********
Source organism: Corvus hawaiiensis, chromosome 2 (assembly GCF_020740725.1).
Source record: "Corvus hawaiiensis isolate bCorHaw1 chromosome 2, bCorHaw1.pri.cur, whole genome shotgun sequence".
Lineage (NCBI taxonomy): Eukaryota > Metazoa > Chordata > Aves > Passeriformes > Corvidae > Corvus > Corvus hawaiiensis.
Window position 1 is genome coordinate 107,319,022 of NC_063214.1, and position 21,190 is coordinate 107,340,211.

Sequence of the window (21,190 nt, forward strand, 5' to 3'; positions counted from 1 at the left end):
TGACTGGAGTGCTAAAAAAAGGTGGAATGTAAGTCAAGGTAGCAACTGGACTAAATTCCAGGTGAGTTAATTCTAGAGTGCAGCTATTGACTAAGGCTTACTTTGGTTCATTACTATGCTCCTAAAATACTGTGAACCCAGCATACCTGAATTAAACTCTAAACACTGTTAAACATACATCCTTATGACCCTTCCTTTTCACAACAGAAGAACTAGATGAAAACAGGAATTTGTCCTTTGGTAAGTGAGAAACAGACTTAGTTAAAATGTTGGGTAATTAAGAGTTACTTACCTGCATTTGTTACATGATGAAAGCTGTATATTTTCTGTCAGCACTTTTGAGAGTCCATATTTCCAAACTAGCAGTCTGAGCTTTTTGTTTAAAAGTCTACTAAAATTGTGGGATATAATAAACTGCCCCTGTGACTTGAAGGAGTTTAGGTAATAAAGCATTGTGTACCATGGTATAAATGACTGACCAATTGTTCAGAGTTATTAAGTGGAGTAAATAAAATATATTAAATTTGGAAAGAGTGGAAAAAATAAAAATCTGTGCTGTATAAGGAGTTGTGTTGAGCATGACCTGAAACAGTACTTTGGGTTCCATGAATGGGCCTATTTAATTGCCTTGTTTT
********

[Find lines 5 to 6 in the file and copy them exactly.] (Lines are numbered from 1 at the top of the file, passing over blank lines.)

Sequence of the window (21,190 nt, forward strand, 5' to 3'; positions counted from 1 at the left end):
TGACTGGAGTGCTAAAAAAAGGTGGAATGTAAGTCAAGGTAGCAACTGGACTAAATTCCAGGTGAGTTAATTCTAGAGTGCAGCTATTGACTAAGGCTTACTTTGGTTCATTACTATGCTCCTAAAATACTGTGAACCCAGCATACCTGAATTAAACTCTAAACACTGTTAAACATACATCCTTATGACCCTTCCTTTTCACAACAGAAGAACTAGATGAAAACAGGAATTTGTCCTTTGGTAAGTGAGAAACAGACTTAGTTAAAATGTTGGGTAATTAAGAGTTACTTACCTGCATTTGTTACATGATGAAAGCTGTATATTTTCTGTCAGCACTTTTGAGAGTCCATATTTCCAAACTAGCAGTCTGAGCTTTTTGTTTAAAAGTCTACTAAAATTGTGGGATATAATAAACTGCCCCTGTGACTTGAAGGAGTTTAGGTAATAAAGCATTGTGTACCATGGTATAAATGACTGACCAATTGTTCAGAGTTATTAAGTGGAGTAAATAAAATATATTAAATTTGGAAAGAGTGGAAAAAATAAAAATCTGTGCTGTATAAGGAGTTGTGTTGAGCATGACCTGAAACAGTACTTTGGGTTCCATGAATGGGCCTATTTAATTGCCTTGTTTT